Life is tough in the news business. Journalists are being asked to do more with less. Print reporters, once required to file once a day, must now produce in real time for multiple platforms. Speed and volume has primacy over care and quality. The noise-to-signal ratio has arguably never been greater.
What to do? The ideal solution is to hire more staff. But we know that’s not going to happen. The industry is downsizing faster than a Biggest Loser contestant as migrating audiences and advertisers cut its formerly generously proportioned profit margins to skeleton thin. Continue reading →
“When social significance is attributed only to what is immediate, and to what will be immediate immediately afterwards – always replacing another identical immediacy – it can be seen that the uses of the media guarantee a kind of eternity of noisy insignificance.”
– Guy Debord, Comments on Society of the Spectacle, 1987
When Julia Gillard delivered what was her best and most substantial policy speech as prime minister recently – one in which she also announced the date for the federal election – the media’s focus was on her new “hipster spectacles”. Continue reading →
Our public broadcaster is our most trusted source of news. So why does it spend so much time and money chasing cheap and predictable opinions from a small group of people who have plenty of other places to bang their tin drums?
“What we will witness over the next 18 months or more is a Great Unhinging, an orgy of hysterics. The goalposts of what constitutes government legitimacy will be moved from the constitutional to the convenient, from the reality of the parliamentary majority to concocted nostrums about mandates to govern. It will not just be a campaign against the government, but one rolling, frenzied campaign after another, where each new contrived outrage will assume a greater level of mania than the last.” Uncanny, isn’t it? That prediction was made just over three years ago by blogger, econometrician and polling analyst Scott Steel (AKA Possum Comitatus). Perhaps, it’s his distance from Canberra. Perhaps, it’s because he doesn’t scribble about politics for a living. And perhaps, it’s because he doesn’t have to try to say something new every day. But Possum’s piece on the Great Unhinging is still the most chillingly accurate portrayal of the media-politics dynamic served up in recent years. Continue reading →
The fierce debate over perceptions of Julia Gillard’s parliamentary speech on sexism – the press gallery take versus the public one – has touched a nerve among journalists for a simple reason. It has created doubt about the craft value journalists hold most dear – their nose for news. Continue reading →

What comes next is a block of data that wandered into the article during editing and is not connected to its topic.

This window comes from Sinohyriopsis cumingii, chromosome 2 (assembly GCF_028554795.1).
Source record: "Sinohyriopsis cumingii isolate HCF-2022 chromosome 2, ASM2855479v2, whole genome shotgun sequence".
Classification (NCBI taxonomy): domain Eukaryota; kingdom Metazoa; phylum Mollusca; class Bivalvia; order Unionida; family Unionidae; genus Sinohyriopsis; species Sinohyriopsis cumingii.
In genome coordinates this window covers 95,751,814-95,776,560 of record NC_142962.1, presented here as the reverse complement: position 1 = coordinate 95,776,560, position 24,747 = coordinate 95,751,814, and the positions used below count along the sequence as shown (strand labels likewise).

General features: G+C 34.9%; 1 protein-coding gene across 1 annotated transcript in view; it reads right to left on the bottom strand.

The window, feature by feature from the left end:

One principle in journalism is that the closer you are to a story, the less likely you are to see it. It’s why wire services rotate people around the world. Journalists who work for Reuters, Bloomberg and AP have a frame of reference wider than the average local reporter.
A long, long time ago in a galaxy far, far away, people would sit in their lounge-rooms listening to the news on the wireless. The rounded and reassuring tones of a voice-of-god announcer would interpret for eager audiences the messy events of the world in neat packages.
The yearning for that distant-yet-familiar authority figure/’expert’ lives on today in the aging audience for shockjocks like Alan Jones. This is a market that appears to want strong opinions – preferably ones that reinforce their own fears and prejudices. Continue reading →
Call it the Grumpy Old Man business model. At a time when our busted mainstream media are axing the jobs of hundreds of hard-working journalists, the market for menopausal male misogynistsin print and broadcasting remains stronger than ever. Why?
With a nod to our new ideological overlordsof the IPA, it seems the market has spoken. What Australia wants from its media is not The Truth, but something that the archetypal 50-something Dad – full of three James Boags and two Pinot Noirs at the family barbecue – declares to be the reality. Continue reading →
If it hadn’t been Grog’s Gamut, it would have been someone else. The unmasking of the popular political blogger by The Australian newspaper in 2010 served in retrospect as the moment when blogging in Australia gained something of a critical mass.
Until then, the nation’s mainstream media had treated blogs as background noise, at best, unrelated to the real business of journalism and political commentary. But when News Ltd’s James Massola revealed “Grog’s” true identity as a Canberra public servant Greg Jericho, it was clear something had changed.